Monthly Archives: May 2015

Searing vs. Cooking Meat

Q: Why is it safe to simply sear the outside of whole muscle cuts of meat, as opposed to cooking ground meats to higher temperatures?

A: Bacteria  are usually concentrated on the outside surfaces of whole muscle cuts of meats such as steaks, roasts, chops. Cooking these foods to 145˚ F kills bacteria to safe levels.  Because grinding meats essentially distributes bacteria throughout the product, it is necessary to cook these products to higher internal temperatures, 155˚ F for safe eating.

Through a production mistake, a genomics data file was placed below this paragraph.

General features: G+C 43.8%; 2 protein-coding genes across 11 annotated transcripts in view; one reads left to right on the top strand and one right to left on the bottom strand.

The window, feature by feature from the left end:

Wrapping Foods to Prevent Bacteria Growth

Q: If I wrap a food, like a leftover turkey sandwich, in air tight plastic wrap, can I keep that food out overnight on the counter?

A: It’s not the air that is the risk to foods being left out overnight, but warm air temperatures (between 41°F and 135° F) that can allow dangerous bacteria in these foods to grow. The protein (turkey) in your sandwich is potentially hazardous-  your sandwich should be wrapped to protect it from outside bacteria, but also refrigerated to prevent excessive bacterial growth overnight.